Light bulb shopping used to be relatively easy. Traditionally, we would replace our light bulbs based upon wattage. As governments began phasing out the use of incandescent bulbs, replacing them (with CFL, halogen or LED bulbs) has become trickier for consumers. Rather than relying on wattage — the amount of energy needed to power a light bulb — manufacturers are now labeling their products based on other outputs. The most important specs for understanding the effectiveness of light bulbs are lumens, lux, and color temperature.
When purchasing light bulbs, it is nice to know exactly how much light they will emit. This can be indicated in terms of lumen or lux — both of which are related to brightness, but they measure slightly different things.
Simply put, a lumen is the measure of brightness from a given light source (no matter what direction the light is). You’re probably familiar with the light output that a 60W incandescent bulb offers, for example. This wattage is not comparable to that of the LEDs that you’d find on the shelves today. In other words, we can no longer rely on solely comparing wattages to determine efficiency. Today, the higher the lumen measure, the brighter the bulb. Watts, on the other hand, measure energy used.
Lux also measures illuminance; however, it accounts for the total amount of light that falls on a given surface.
1 lux = 1 lumen × (square meters)
lx = lm × m2
A flux of 1000 lumens, for example, concentrated into an area of one square meter, lights up that square meter with an illuminance of 1,000 lux. At 10 square meters, the output is 100 lux.
Measuring lux is important because it reveals how many lumens you need to illuminate any given area. Keep this in mind if you need to illuminate larger areas in your home – the larger the area, the more lumens you need, which can generally be increased by adding additional lighting fixtures. Conversely, smaller spaces require fewer lumens for proper illumination.
Remember that your body is biologically programmed to receive different types of light exposure throughout the day (and night). The quality and quantity of your light exposure is essential for keeping your natural circadian rhythm (or sleep/wake cycle) on track. Below is a chart that outlines standard light exposure (in lux) while outdoors:
When choosing light bulbs for your home or office, be mindful of their light output (rather than just wattage). Ideally, you want to use bulbs that mimic natural sunlight during sunrise, midday, and after sunset. Proper lighting will help you maintain your energy and mood during the daytime, and promote deeper, better sleep at night.
Please note that color temperature is the third factor in the lighting trinity. For continued reading, be sure to check out Kelvin Color Temperature: What You Need to Know.
Junk light exposure when traveling can disrupt your circadian rhythm. Long-term exposure to light at night which accompanies shift work is listed as a probable carcinogen by the World Health Organization. Light at night has shown to be highly associated with significantly the risk of hormone specific such as cancers of the breast and prostate.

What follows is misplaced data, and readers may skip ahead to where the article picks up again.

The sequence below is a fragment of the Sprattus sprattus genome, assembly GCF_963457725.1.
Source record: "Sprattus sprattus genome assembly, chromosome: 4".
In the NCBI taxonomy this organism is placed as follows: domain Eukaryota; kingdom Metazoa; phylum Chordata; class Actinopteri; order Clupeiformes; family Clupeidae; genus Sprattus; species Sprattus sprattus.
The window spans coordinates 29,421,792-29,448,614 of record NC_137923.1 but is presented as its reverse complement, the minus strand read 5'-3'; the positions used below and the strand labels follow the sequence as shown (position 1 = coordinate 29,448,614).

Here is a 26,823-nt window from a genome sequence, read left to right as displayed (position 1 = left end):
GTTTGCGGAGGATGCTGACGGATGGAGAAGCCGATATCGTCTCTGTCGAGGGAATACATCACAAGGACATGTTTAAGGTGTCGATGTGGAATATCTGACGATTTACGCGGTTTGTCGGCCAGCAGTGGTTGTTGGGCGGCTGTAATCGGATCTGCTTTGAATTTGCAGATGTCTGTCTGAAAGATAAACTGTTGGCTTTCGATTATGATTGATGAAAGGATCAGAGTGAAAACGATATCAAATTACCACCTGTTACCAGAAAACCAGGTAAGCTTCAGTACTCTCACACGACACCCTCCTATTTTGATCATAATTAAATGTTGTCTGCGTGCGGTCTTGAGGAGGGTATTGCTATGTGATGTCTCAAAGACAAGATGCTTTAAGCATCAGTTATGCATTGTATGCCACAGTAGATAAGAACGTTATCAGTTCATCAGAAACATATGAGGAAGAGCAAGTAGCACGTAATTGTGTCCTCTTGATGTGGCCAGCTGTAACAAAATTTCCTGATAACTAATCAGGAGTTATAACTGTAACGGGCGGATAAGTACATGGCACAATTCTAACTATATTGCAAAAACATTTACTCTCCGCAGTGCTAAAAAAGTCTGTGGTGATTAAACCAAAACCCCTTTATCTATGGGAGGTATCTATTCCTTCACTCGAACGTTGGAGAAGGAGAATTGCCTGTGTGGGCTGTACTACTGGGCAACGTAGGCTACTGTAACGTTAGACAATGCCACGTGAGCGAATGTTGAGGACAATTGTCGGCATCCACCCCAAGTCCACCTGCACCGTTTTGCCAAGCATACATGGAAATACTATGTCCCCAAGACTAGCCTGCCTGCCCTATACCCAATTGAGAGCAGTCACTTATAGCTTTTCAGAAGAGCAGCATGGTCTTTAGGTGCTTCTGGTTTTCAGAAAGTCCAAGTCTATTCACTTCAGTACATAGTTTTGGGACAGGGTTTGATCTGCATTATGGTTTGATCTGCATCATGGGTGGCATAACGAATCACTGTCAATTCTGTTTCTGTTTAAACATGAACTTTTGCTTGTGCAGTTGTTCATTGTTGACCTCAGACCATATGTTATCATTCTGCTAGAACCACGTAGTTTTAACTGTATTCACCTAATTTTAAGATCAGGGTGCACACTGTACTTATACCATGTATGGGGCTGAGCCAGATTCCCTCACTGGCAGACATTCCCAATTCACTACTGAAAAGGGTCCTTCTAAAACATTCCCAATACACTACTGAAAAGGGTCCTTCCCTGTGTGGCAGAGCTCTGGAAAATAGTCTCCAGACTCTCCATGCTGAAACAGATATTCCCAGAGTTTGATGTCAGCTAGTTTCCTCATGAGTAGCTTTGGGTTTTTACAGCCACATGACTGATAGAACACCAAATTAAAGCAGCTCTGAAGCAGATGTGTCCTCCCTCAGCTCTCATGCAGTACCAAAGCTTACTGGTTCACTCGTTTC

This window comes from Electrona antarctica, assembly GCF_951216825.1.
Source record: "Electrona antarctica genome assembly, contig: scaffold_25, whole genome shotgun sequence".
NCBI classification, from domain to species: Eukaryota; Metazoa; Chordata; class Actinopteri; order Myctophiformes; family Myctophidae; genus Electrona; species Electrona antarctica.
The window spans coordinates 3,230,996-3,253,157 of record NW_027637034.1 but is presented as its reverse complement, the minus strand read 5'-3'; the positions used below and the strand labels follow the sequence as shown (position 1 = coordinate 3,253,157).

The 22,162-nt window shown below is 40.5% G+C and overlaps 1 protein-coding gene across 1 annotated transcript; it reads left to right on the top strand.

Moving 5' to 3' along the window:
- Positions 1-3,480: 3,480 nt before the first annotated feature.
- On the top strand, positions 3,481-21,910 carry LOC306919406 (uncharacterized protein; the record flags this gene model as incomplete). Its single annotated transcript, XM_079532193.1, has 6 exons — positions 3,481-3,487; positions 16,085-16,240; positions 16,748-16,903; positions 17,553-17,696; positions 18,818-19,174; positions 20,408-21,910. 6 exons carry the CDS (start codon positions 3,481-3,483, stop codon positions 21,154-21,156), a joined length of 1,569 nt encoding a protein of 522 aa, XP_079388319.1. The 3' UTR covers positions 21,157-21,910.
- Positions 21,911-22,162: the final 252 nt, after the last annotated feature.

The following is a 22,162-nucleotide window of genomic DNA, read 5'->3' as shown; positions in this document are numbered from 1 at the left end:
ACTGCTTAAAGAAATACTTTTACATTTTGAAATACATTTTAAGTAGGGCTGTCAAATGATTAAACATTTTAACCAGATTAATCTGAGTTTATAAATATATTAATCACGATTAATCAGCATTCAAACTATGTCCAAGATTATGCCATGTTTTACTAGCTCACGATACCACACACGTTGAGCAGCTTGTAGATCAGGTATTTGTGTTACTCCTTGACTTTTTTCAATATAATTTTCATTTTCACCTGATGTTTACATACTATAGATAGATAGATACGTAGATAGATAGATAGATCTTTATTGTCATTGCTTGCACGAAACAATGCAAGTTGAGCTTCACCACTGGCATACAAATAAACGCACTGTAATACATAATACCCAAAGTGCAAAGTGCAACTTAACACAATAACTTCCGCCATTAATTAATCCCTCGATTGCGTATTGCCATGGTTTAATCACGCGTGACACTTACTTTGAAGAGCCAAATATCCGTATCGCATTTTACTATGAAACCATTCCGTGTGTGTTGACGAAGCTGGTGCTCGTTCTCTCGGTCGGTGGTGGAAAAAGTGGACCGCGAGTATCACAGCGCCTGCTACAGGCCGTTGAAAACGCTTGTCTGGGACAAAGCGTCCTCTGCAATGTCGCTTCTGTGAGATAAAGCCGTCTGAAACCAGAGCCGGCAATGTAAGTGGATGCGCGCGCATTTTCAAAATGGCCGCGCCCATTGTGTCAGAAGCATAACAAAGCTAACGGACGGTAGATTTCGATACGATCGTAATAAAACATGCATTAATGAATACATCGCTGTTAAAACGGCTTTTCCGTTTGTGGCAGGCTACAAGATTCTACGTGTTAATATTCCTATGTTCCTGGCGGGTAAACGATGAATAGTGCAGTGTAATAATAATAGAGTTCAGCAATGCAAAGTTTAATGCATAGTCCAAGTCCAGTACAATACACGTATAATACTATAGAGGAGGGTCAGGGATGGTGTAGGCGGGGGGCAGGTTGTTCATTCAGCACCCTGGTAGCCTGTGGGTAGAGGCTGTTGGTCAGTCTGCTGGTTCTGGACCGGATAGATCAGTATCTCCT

The flickering wavelength of light associated with LEDs and compact fluorescent lights emit blue light that inhibits melatonin production but also create a unique glare that impacts your retina causing eye strain, headaches, and physical and mental fatigue.
Red light and darkness move leptin and ghrelin into patterns that are (context dependent) associated with less hunger, while blue light does the opposite and can move both into patterns associated with more hunger.
Increase in cortisol, the stress hormone, due to circadian disruption. Memory recall is impaired with consistent sleep deprivation and may leave you distracted and not performing your absolute best.
The Importance of Melanopsin Cells
Your body requires some blue light at the right time of day and from the right sources. That’s why we created TrueDark® Sleep Technology that gives you 24-protection from junk light day and night.
Stop Junk Light with patented TrueDark® Twilights technology that frees your hormones and neurotransmitters to do their best work.
When the sun goes down, blue light isn’t the only junk light that can disrupt our sleep cycle and more than blue blockers are needed. Patented TrueDark® Twilights is the first and only solution that is designed to work with melanopsin, a protein in your eyes responsible for absorbing light and sending sleep/wake signals to your brain. Without melanopsin, melatonin can’t be accessed.
When you wear your Twilights for as little as 30 min before bed you prevent your melanopsin from detecting the wrong wavelengths of light at the wrong time of day. This supports your circadian rhythm and helps you fall asleep faster and get more restorative and restful sleep.
The highly advanced lenses in TrueDark® Daylights operate on a more advanced level than traditional blue blockers.
Blue light emitted from the sun helps regulate our sleep/wake cycle. However, in today’s world, we’re exposed to an overabundance of blue light, or junk light from artificial light. This includes hours spent in front of TVs, phones, and computers. It also includes time spent in artificial man made light with LEDs and fluorescent lights. Even if we’re simply reading a book, we’re doing that in artificial light which emit dramatically more blue light than the sun. That overexposure to junk light during the day has a dramatic impact on our neurotransmitters and hormones that are responsible for quality sleep.
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